In this PacBio User Group Meeting presentation, PacBio scientist Meredith Ashby shared several examples of analysis — from full-length 16S sequencing to shotgun sequencing — showing how SMRT Sequencing enables accurate representation for metagenomics and microbiome characterization, in some cases even without fully assembling genomes. New updates will provide users with a dedicated microbial assembly pipeline, optimized for all classes of bacteria, as well as increased multiplexing on the Sequel II System, now with 48 validated barcoded adapters. That throughput could reduce the cost of microbial analysis substantially.
Tina Graves-Lindsay from the McDonnell Genome Institute reports at AGBT 2020 on how her team is using PacBio sequencing to produce reference-grade human genome assemblies. With highly accurate HiFi reads, no error correction step is needed during the sequencing and analysis process, and they can produce reference-grade assemblies with half the sequence coverage needed before. They are now generating diploid assemblies and will be contributing to the human pangenome reference project.
In this LabRoots webinar, Jonas Korlach the CSO of PacBio provides an introduction to PacBio HiFi sequence reads, which are both long (up to 25 kb currently) and accurate (>99%) at the individual single-molecule sequence read level andhave allowed for advances in de novo genome assemblies. Korlach reviews the characteristics of HiFi read data obtained with the Sequel II System, followed by examples of high-quality genome assemblies for human, plant and animal genomes including the different aspects of evaluating genome assemblies (contiguity, accuracy, completeness and allelic phasing) and illustrates their high quality by examples of resolving centromeres, telomeres, segmental duplications…
In this webinar, Dr. Ashby gives attendees a brief update on PacBio’s metagenomics solutions on the Sequel II System. Then, Dr. Ma, University of Maryland School of Medicine, discusses her work using long read sequencing to identify high-resolution microbial biomarkers associated with leaky gut syndrome in premature infants. Finally, Dr. Weinstock, The Jackson Laboratory, talks about the potential of highly accurate long reads to enable strain-level resolution of the human gut microbiome by resolving intraspecies variation in multiple copies of the 16S gene.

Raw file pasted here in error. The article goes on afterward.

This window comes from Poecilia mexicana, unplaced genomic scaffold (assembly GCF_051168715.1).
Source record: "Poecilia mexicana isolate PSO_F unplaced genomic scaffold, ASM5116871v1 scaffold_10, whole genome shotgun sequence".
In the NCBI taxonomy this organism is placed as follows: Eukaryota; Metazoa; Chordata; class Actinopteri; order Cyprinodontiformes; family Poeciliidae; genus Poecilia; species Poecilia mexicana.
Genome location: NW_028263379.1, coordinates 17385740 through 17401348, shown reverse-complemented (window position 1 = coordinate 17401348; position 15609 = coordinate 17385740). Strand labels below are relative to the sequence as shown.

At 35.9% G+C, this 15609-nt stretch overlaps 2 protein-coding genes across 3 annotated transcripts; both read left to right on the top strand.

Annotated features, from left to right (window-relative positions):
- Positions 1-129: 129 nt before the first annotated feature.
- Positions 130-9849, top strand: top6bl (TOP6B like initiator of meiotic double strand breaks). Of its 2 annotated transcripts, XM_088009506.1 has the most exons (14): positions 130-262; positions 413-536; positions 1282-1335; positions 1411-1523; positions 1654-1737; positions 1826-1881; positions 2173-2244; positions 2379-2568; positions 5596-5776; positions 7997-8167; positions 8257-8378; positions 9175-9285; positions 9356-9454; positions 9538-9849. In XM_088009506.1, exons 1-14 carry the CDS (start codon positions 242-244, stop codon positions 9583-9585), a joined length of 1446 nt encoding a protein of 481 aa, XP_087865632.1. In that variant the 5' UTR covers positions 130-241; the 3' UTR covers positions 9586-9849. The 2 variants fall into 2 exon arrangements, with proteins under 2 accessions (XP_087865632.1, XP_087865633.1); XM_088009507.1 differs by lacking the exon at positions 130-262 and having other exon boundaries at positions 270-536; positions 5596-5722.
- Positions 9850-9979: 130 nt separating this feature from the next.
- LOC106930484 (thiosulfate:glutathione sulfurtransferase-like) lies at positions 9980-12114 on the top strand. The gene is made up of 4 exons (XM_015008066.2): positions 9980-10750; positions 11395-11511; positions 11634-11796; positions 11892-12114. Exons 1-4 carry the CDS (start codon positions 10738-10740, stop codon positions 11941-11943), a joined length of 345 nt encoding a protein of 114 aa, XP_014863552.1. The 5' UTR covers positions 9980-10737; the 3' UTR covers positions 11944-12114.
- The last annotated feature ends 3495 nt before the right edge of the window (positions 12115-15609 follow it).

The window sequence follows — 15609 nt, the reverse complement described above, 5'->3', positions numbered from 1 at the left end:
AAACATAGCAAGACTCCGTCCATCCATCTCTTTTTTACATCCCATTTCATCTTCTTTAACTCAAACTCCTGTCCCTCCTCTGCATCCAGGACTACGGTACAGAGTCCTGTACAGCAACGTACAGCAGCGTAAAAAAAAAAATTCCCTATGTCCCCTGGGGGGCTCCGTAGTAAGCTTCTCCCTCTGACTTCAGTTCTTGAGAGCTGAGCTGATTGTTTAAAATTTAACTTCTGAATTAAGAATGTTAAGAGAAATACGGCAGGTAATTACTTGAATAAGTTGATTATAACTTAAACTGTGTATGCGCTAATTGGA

Understanding interactions among plants and the complex communities of organisms living on, in and around them requires more than one experimental approach. A new method for de novo metagenome assembly, PacBio HiFi sequencing, has unique strengths for determining the functional capacity of metagenomes. With HiFi sequencing, the accuracy and median read length of unassembled data outperforms the quality metrics for many existing assemblies generated with other technologies, enabling cost-competitive recovery of full-length genes and operons even from rare species. When paired with the ability to close the genomes of even challenging isolates like Xanthomonas, the PacBio Sequel II System is…
The release of the PacBio Sequel II System in 2019 brought dramatic throughput improvements and protocols for producing a new data type, highly accurate long reads or HiFi reads. PacBio is the only sequencing technology to offer highly accurate long reads (HiFi reads) that provide Sanger-quality accuracy (>99%) with the read lengths needed for assembly of complex genomes. The long length and high accuracy of HiFi reads makes them the ideal starting point for many applications, and one area of major interest is genome assembly. HiFi assembly is faster, cheaper, more accurate, and easier to phase than standard long-read assembly.…
Microbial Assembly is our latest pipeline, specifically designed to assemble bacterial genomes (between 2 and 10 Mb) and plasmids. This pipeline includes the implementation of a new, circular-aware read alignment tool (Raptor), among other algorithmic improvements, which will be covered in this webinar. The topics covered include, staged assembly of bacterial chromosomes and plasmids, implementation of Raptor, a circular-aware read aligner, himeric read detection, origin of replication orientation, troubleshooting and more.